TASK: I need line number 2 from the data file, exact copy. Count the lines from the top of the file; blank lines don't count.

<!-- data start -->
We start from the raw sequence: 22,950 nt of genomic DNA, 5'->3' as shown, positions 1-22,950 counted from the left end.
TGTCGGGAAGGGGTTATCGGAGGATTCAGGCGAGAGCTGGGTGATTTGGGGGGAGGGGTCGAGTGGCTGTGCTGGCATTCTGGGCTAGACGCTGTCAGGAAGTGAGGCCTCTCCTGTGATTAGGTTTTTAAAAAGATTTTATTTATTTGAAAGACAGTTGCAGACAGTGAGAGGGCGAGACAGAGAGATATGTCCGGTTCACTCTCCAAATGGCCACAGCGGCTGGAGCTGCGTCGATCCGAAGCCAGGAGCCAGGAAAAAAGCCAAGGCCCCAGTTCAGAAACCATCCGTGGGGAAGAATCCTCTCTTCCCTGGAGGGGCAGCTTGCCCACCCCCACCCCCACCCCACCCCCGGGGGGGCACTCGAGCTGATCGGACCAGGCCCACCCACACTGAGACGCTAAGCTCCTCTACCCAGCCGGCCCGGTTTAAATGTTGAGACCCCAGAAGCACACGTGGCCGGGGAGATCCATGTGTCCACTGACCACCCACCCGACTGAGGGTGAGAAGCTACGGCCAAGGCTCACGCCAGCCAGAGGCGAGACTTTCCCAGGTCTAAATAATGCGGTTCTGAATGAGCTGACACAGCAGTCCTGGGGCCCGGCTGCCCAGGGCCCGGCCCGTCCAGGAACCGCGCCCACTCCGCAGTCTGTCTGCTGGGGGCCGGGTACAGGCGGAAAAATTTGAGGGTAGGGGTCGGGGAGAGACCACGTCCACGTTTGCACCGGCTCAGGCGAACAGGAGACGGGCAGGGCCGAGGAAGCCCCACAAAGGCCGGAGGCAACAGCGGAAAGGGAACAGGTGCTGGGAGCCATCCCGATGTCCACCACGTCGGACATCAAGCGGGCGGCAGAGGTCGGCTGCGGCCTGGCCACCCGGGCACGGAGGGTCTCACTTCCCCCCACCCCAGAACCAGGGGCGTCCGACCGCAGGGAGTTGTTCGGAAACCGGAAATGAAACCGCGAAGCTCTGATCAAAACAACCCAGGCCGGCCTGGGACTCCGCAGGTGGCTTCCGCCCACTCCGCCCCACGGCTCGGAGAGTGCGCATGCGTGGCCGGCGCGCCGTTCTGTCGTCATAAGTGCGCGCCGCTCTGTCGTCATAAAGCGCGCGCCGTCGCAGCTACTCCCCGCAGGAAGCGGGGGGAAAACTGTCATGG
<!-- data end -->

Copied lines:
TGTCGGGAAGGGGTTATCGGAGGATTCAGGCGAGAGCTGGGTGATTTGGGGGGAGGGGTCGAGTGGCTGTGCTGGCATTCTGGGCTAGACGCTGTCAGGAAGTGAGGCCTCTCCTGTGATTAGGTTTTTAAAAAGATTTTATTTATTTGAAAGACAGTTGCAGACAGTGAGAGGGCGAGACAGAGAGATATGTCCGGTTCACTCTCCAAATGGCCACAGCGGCTGGAGCTGCGTCGATCCGAAGCCAGGAGCCAGGAAAAAAGCCAAGGCCCCAGTTCAGAAACCATCCGTGGGGAAGAATCCTCTCTTCCCTGGAGGGGCAGCTTGCCCACCCCCACCCCCACCCCACCCCCGGGGGGGCACTCGAGCTGATCGGACCAGGCCCACCCACACTGAGACGCTAAGCTCCTCTACCCAGCCGGCCCGGTTTAAATGTTGAGACCCCAGAAGCACACGTGGCCGGGGAGATCCATGTGTCCACTGACCACCCACCCGACTGAGGGTGAGAAGCTACGGCCAAGGCTCACGCCAGCCAGAGGCGAGACTTTCCCAGGTCTAAATAATGCGGTTCTGAATGAGCTGACACAGCAGTCCTGGGGCCCGGCTGCCCAGGGCCCGGCCCGTCCAGGAACCGCGCCCACTCCGCAGTCTGTCTGCTGGGGGCCGGGTACAGGCGGAAAAATTTGAGGGTAGGGGTCGGGGAGAGACCACGTCCACGTTTGCACCGGCTCAGGCGAACAGGAGACGGGCAGGGCCGAGGAAGCCCCACAAAGGCCGGAGGCAACAGCGGAAAGGGAACAGGTGCTGGGAGCCATCCCGATGTCCACCACGTCGGACATCAAGCGGGCGGCAGAGGTCGGCTGCGGCCTGGCCACCCGGGCACGGAGGGTCTCACTTCCCCCCACCCCAGAACCAGGGGCGTCCGACCGCAGGGAGTTGTTCGGAAACCGGAAATGAAACCGCGAAGCTCTGATCAAAACAACCCAGGCCGGCCTGGGACTCCGCAGGTGGCTTCCGCCCACTCCGCCCCACGGCTCGGAGAGTGCGCATGCGTGGCCGGCGCGCCGTTCTGTCGTCATAAGTGCGCGCCGCTCTGTCGTCATAAAGCGCGCGCCGTCGCAGCTACTCCCCGCAGGAAGCGGGGGGAAAACTGTCATGG